# Nothing is infinite unless the universe is infinite

I have a simple theory: Nothing is infinite unless the universe is infinite.

Let’s take an example of something we think is infinite. How about Real numbers? Say, between 5.0 and 6.0 there’s an infinite decimal place? How would we be sure? If we were to calculate it, it would only be limited to the amount the computer hold; thus, finite. What if we store the decimal numbers between 5.0-60.0 on a million computers? It still would be finite since there are limited amount of computers space. Another example: how about counting to a large number non-stop hoping to count to infinity? You’ll died soon. What about having someone take over that count? They’ll died soon! Eventually, someone might counting or maybe the earth might end in many billion years and thus the counting will be finite! Last example: the number of atoms in the universe if infinite, right? No! Unless the universe is expanding. There’ll be eventually a time when all the atoms are counted if the space in universe is limited, possible a gigantic number; however, the gigantic number wold be inferior to infinity.

So, my theory is nothing is infinite unless the universe is expanding! If not, the universe has a limit and thus, everything has a limit.

someone might counting = someone might STOP counting

This assumes that you prove that a mathematical entitity is infinite by counting or calculation. In fact in mathematics you prove these things by techniques like proof by contradiction. You can’t prove something is infinite by counting because you would have to go on forever.

An example is Euclid’s proof that there are infinite primes. Assume the contrary. Then take the two highest primes, multiply them and add one. You have a new prime. Contradiction.

So we know that there are infinitely many primes without calculating all of them (which is obviously impossible).

You don’t get a new prime by multiplying two primes and adding one:

All primes are odd. Two odd numbers multiplied gives an odd number. Add 1 to an odd number and you get an even number. That even number cannot be a prime. (It is divisible by 2)
QED

Sorry. You are right. You have to multiply each of the finite (by assumption) primes and then add 1. You either get a new prime or a higher prime than the highest previously assumed. So contradiction.

That should be " either get a new prime or the new number is divisible by a prime higher than the highest previously assumed".

Since I have made such a hash let me just link to the proof:
http://www-users.cs.york.ac.uk/~susan/cyc/p/primeprf.htm

One does not need to actually experience an idea or a phenomenon in order to know that it exists. As Cyberpundit is pointing out, the nifty thing about mathematics is that we can set up very, very finite algorithms that, when properly utilized, prove that there is, indeed, an infinite amount of numbers.

Heck, simplest algorithm there is to prove as such: x+1, where x is the highest known number. The product will be the next highest known number, and as such will go back around and be plugged into the equation again, where it will then be increased by 1…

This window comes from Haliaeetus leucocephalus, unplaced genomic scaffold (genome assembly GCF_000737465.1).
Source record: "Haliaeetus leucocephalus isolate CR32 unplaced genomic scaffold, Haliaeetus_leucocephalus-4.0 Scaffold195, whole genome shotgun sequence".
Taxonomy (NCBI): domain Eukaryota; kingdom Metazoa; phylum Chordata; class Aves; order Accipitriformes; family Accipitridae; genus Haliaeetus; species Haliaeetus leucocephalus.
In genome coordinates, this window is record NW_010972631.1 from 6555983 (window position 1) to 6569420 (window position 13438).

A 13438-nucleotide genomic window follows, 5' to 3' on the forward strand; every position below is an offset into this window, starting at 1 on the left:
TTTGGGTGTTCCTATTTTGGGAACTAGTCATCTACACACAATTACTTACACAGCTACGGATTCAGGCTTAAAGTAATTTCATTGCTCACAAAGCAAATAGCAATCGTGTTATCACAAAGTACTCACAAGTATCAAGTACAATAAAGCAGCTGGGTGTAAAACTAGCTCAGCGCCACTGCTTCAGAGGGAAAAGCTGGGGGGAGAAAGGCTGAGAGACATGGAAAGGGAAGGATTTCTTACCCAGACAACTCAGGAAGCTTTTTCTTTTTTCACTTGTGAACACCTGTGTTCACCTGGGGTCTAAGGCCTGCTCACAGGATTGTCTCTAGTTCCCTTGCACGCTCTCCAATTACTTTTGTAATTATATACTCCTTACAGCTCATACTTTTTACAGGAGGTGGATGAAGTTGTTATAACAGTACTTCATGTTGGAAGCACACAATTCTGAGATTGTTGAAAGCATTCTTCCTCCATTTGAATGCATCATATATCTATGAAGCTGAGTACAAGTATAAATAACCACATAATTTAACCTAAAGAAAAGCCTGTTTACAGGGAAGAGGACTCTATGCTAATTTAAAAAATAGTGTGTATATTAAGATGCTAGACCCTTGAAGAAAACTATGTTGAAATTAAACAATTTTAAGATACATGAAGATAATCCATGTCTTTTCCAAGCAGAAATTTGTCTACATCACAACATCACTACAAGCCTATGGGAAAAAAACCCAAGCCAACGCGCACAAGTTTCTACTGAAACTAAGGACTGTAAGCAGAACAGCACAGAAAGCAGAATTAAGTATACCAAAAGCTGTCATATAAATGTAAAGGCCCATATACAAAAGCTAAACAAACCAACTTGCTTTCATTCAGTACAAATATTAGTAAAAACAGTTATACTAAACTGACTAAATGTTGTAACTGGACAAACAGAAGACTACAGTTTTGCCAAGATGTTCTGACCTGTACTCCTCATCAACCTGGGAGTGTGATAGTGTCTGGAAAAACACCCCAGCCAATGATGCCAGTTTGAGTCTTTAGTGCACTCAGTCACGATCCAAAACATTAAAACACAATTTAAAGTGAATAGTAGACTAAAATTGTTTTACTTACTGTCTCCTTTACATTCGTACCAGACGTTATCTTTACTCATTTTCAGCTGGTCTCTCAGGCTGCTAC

In any case, such an algorithm can continue indefinitely.

You can’t count out an infinite number of primes in a computer. In fact, that what it means to be infinite.

It’s easy to find sets which are larger than any integer. For example, take the set of all positive integers, {1,2,3,…} For any integer N, this set obviously has more than N elements. That’s the definition of infinite. Being infinite doesn’t mean you can write all the elements down and count them out to infinity. It means you can’t write them all down and count them.

There are (theoretical; it’s not possible to draw them) geometric figures, like the Kock Snowflake that are infinite in length, but finite in enclosed area.

Infinity cannot be tangibly expressed in a finite domain, but it can certainly exist as a concept.

(koch, not kock; sorry).

The assumption in that premise is that the universe is the only environment reality exists within. Inflationary Theory, a mainstay of cosmological models, insists there there are many universes all existing within an indeterminate medium.

The way mathematicians count numbers means that, for each integer, there’s another one after it that hasn’t been used before. And that is pretty much defined as infinite.

The universer isn’t infinite? Isn’t infinite in size? In detail? In time? Can you be more specific.

Ok, I did say it was a SIMPLE theory.

I understand what you guys are saying. Mathematically, it can be proven that there’s an infinite #. x+1. However, i was thinking in terms of something being infinite physically.

If the universe is finite, then the x+1 algorithm will eventually cease, simply because additional iterations will no longer be possible.

The question then becomes how much computing power the universe can emulate.

Ok, I did say it was a SIMPLE theory.

I understand what you guys are saying. Mathematically, it can be proven that there’s an infinite #. x+1. However, i was thinking in terms of something being infinite physically.

If the universe is physically finite, it’s necessarily mathematically finite as well. (Unless Infinite Computational Density is possible, in which case all bets are off.)